The other tenet of liberal wisdom that Berger is trying to avoid is the idea that atrocities are senseless, chaotic, incomprehensible, or (what amounts to the same thing) that atrocities are to be expected from time to time on the basis of what we know of human nature and the human condition, hence are beyond the reach of politics. Berger wrote G. before the current fashion for trauma theory, which generalizes the atrocity as the very paradigm of historical experience: experience as non-experience, as an event so overwhelming that it is unassimilable to conscious experience. And he was writing before the fashion for humanitarian intervention, which suggests that something can indeed be done to stop atrocity, but it must be done by ourselves, that is, by outsiders who represent a normal and orderly world, rather than by people on the ground, who are seen as morally compromised if not stereotypically and universally genocidal. The discourse of the beneficiary comes dangerously close to this assumption.
“On this side of the barricades,” Berger writes in his account of the massacre in Milan, “it is already the future.” This line is followed by an explanation that the “ruling minority” rules by taking the future away: it “needs to numb and, if possible, to kill the time-sense of those whom it exploits by proposing a continuous present. This is the authoritarian secret of all methods of imprisonment. The barricades break that present.”
This image of an alienated future that is restored on the barricades might seem predictable and unconvincing, much too trusting in Marxist providence. But Berger withdraws all guarantees. The workers on the streets of Milan are challenging their oppressors with “the single and simple weapon of justice,” Berger writes: “the justice of their own cause, crying out to the sky above Milan and to the future. Yet justice implies a judge. And there is no judge and no judgement.” This withdrawal of guarantees is nuanced by two further points. First, Berger does not withdraw from so-called linear, homogeneous time, as the more mystic and messianic Marxists like to put it. What he withdraws from is the “continuous present.” The continuous present is different because it cannot take you to a new place. That’s why those who are about to die in this scene walk or jump forward from the ending of a life into a future that stretches beyond that ending, a future that is discontinuous–the same word that created problems of moral inadequacy in “Photographs of Agony.” Here, by dramatic contrast, discontinuity is something to be desired.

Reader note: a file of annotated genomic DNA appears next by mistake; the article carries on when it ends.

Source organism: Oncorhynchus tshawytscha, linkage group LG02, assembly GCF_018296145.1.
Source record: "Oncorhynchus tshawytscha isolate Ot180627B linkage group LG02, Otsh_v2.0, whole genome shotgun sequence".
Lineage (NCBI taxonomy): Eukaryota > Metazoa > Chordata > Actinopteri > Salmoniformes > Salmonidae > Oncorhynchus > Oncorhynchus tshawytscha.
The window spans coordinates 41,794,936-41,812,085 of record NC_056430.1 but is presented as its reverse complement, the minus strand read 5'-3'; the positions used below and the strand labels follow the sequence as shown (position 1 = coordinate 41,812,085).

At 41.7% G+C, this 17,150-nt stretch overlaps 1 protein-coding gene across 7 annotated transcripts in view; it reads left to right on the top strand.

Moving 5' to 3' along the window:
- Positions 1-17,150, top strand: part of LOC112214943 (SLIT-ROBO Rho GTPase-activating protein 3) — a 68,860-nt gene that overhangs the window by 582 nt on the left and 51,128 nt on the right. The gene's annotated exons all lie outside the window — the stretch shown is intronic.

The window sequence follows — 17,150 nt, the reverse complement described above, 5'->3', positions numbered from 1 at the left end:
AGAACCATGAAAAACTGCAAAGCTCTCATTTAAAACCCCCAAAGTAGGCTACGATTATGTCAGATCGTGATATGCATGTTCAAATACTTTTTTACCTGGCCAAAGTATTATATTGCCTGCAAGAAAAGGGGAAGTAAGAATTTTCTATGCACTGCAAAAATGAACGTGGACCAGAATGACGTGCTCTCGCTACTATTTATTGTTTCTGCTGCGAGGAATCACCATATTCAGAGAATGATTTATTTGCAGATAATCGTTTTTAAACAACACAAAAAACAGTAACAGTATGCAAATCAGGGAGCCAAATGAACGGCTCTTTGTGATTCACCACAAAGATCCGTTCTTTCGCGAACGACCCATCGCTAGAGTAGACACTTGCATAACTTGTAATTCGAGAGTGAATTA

The concept of temporal discontinuity comes up as a bad thing, when it leads to a feeling of moral inadequacy in viewers of the Vietnamese victims of American bombs, but it comes up as a good thing when it is experienced by the workers on the barricades of Milan. This looks like an inconsistency. But one could also say that the two discontinuities are subject to the logics of two different geo-political locations, and that in a sense Berger is calling attention to difference of geographical location as such. In the streets of Milan, Berger seems to be presupposing a norm by which people would not feel discontinuity as their own moral inadequacy, or would not feel such moments as discontinuous at all–would see them on the contrary as continuous with an atrocity-laden life which is, unfortunately, all too ordinary. In other words, one might hypothesize, discontinuity creates a feeling of moral inadequacy only for people in the countries which create atrocities, not for people in the countries that suffer them. The different experience of time is really a different experience of place and of power, and therefore a different moral standard. What might look like inconsistency merely reflects the structuring performed by what I’ve called the discourse of the beneficiary. The discourse of the beneficiary looks “merely” ethical, but in fact it presupposes that a single universal ethics is unattainable.